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    Quote Originally Posted by loudthud View Post
    This (the stiffness) is generally recognized in amp setups that utilize a separate (perhaps rack mount) preamp where the preamp power supplies are rock steady. Not all players like the effect, especially super high gain metal players. It's more suited to Tweed, blackface, JTM45 and 5F6A style amps, not Triple Rectifier or SLO types.
    Shh! I wanted to get EFK to walk us through his thought process.

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    Some more good stuff. Roberto, thank you - interesting approach and I will look into this. I've not ever done anything with transistors but your explanation makes sense and sounds theoretically like it would do what I want it to do.

    For anyone still interested, I set up the PS here in a roundabout way to get the voltages I wanted, and after some more experimentation I'm beginning to wonder if it may be contributing to the over-stiffness in some way that I don;t quite understand because when I take measurements at idle vs. under load, odd things happen which I am not used to seeing.

    I am running a 380 vdc, CT power transformer into a 6CA4 tube. The rectifier here is acting as the forward portion of a bridge I believe, then I am running two reversed diodes off the secondaries to ground (anodes to ground). This is giving me the rectified high (490-500 vdc) preamp voltage. I run this into a pair of stacked can caps, each a dual 32 uf. I run the PT center tap to the mid point of the totem setup, and so I get around 245-250 vdc there. This is where I'm supplying the plates and screens only. Bias is fixed, cap coupled off a 55 VAC tap on the PT.

    When I hit the amp with load, there is only a 9 vdc voltage drop from idle to "dimed." This is at the power tubes. The preamp does not sag at all, not one bit. I had the bright idea to work with a sag resistor between the tube rec and the top of the totem pole, but this is where it's getting weird. I went up to 400 ohms but the whole thing hardly sags at all. ??? the only thing that appears to be sagging is the preamp voltages taken from the top cap, and they are only dropping a minuscule fixed amount with no other change under load. I would think that despite the fact that the power amp supply is being pulled from the mid point of the totem pole, it should still pull down the whole chain with a big honking sag resistor right off the rectifier, but this is not the case.

    This setup is a first for me, so maybe something is going on of which I'm not aware?

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    I've also thought about setting up a fixed/cathode bias switch to see if cathode bias might get me a hint of a saggier feel, but I vaguely recall reading something relative to the cap-coupled bias setup I'm using indicating that it doesn't like to be run floating which it would be I suppose if put on a switch.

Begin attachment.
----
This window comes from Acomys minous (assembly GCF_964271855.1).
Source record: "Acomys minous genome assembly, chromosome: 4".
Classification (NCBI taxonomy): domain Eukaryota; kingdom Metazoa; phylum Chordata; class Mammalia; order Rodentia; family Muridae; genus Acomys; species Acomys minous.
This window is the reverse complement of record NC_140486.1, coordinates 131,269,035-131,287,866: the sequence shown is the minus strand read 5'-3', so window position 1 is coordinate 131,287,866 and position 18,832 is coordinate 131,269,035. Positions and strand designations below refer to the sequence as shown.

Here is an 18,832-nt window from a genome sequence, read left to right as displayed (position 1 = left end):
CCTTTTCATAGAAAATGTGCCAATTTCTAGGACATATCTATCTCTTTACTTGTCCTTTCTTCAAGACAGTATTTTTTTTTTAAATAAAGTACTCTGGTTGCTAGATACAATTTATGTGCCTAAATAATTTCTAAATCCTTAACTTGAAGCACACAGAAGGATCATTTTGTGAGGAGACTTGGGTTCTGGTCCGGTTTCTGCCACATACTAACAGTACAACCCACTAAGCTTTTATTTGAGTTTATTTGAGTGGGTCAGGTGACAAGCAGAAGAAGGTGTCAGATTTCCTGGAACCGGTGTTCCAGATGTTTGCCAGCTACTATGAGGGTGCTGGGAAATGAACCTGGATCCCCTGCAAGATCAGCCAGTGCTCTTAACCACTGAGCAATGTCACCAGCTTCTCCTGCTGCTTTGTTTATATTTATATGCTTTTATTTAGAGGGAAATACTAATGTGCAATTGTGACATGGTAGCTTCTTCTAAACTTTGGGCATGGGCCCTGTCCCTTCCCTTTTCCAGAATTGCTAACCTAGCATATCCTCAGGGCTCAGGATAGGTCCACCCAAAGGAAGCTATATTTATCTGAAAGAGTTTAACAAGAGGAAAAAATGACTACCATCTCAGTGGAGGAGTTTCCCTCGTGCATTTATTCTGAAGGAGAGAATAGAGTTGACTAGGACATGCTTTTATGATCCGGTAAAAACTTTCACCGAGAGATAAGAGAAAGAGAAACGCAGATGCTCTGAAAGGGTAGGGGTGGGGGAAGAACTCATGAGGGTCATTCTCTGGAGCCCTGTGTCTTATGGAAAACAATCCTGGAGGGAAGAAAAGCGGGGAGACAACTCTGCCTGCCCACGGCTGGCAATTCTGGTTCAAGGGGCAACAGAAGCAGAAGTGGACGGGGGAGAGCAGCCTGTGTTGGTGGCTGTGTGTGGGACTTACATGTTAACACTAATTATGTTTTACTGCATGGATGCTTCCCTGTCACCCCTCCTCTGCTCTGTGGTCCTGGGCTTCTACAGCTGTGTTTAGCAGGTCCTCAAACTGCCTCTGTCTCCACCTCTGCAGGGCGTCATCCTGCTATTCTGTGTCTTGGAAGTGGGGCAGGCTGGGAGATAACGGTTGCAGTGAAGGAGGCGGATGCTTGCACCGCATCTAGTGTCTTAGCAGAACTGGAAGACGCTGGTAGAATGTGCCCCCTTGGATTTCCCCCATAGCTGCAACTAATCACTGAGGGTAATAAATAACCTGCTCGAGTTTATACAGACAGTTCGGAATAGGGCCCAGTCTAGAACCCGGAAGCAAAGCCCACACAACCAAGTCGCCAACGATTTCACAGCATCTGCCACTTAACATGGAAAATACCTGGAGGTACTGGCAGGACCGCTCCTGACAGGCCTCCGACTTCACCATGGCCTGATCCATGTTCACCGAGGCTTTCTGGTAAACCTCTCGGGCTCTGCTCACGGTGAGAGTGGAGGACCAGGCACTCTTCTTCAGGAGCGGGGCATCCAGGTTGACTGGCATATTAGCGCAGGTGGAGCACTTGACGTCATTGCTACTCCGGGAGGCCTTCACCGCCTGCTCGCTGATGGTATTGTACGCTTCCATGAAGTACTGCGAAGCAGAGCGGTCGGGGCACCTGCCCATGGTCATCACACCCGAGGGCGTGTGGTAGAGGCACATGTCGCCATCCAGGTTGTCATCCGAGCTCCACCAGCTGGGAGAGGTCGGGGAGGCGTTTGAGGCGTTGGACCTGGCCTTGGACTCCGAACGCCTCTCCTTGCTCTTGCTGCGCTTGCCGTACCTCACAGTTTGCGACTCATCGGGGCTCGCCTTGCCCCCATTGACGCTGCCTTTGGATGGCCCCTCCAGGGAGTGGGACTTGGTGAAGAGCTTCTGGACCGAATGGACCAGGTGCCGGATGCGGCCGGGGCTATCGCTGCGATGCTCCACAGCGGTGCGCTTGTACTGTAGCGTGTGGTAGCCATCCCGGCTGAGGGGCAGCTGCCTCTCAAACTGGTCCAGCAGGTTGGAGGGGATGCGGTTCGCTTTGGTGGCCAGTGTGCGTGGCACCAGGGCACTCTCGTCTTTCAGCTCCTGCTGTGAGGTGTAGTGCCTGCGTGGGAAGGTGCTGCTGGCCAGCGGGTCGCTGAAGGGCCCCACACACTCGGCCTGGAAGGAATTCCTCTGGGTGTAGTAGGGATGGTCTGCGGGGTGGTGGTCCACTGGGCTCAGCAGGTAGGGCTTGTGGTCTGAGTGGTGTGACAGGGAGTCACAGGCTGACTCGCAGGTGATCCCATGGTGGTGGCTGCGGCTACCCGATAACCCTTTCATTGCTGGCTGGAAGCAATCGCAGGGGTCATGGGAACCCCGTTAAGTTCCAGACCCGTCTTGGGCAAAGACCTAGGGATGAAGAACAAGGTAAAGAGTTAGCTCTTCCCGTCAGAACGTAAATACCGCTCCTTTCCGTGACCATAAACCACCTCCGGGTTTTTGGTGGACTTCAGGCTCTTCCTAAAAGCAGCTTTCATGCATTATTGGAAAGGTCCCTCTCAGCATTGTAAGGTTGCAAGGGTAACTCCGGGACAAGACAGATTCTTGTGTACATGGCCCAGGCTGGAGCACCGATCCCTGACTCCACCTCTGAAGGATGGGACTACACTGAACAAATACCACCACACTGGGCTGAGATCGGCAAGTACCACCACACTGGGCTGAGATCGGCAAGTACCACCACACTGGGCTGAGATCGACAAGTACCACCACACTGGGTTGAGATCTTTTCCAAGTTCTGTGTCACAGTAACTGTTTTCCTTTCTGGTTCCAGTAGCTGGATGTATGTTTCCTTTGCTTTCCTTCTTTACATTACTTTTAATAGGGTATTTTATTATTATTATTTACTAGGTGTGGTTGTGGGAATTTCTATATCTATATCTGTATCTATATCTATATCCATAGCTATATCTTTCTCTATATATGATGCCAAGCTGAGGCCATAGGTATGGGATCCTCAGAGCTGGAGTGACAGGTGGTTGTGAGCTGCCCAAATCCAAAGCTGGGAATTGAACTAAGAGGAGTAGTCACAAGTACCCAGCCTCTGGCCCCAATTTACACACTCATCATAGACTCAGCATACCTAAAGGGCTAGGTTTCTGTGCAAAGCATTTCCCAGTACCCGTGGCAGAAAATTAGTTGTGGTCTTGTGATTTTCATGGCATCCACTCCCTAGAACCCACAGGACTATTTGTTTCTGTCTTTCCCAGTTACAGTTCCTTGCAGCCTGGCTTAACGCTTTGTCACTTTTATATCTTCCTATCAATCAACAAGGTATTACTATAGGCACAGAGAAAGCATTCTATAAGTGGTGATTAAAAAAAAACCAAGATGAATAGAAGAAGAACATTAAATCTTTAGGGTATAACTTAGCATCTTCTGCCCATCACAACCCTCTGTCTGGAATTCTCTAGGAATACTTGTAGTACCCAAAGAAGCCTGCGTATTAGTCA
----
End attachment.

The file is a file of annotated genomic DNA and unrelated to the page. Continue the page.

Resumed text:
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    The lack of any sag seems normal. Preamp tubes are voltage amplifiers operating in class A. So they're not doing any significant work amplifying voltage and even if they were the amount of work wouldn't change because they swing from the center of their bias (or mostly anyway). So the preamp tubes are already doing as much work just sittin' there as when they are amplifying. This is also why your 400 ohm resistor doesn't create more sag. The current in the preamp is fairly constant. Adding resistance might drop a little voltage but it can't make the steady state respond to what isn't happening. Preamp voltage sag is a consequence of how the power amp affects the voltage supplied to it. Without a power amp to do that any voltage sag analogous to signal level needs to be artificially induced.

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    Right-o Chuck, thanks for responding. This I understand. But, this isn't a standalone preamp with it's own PS. The power amp is pulling off the midpoint of the totem filter cap setup and the preamp is pulling off the top for the higher (doubled) voltage. Neverthelss they're both operating off the same PT and the same tube rectifier. So as the power amp pulls current - idles @ 70 ma, rises to around 105 to 110 ma at max - and the voltage drops a little bit (maybe I need a saggier PT…), I would *expect* the preamp voltages to at the least sag the same voltage as the output is sagging. However, they're not. They're not sagging at all, and in fact, they actually bump up a few volts. This is what is not making sense to me and I'm wondering if the way I have the PS set up is the cause of this in a way that I don't understand. I also don;t understand why the power amp voltages were not affected basically at all by a big sag resistor, because whether the output is pulling off the midpoint or the top of the totem pole, I would think it all still has to come across that sag resistor. Maybe not? Maybe there is something going on with the PT center tap that I don't understand.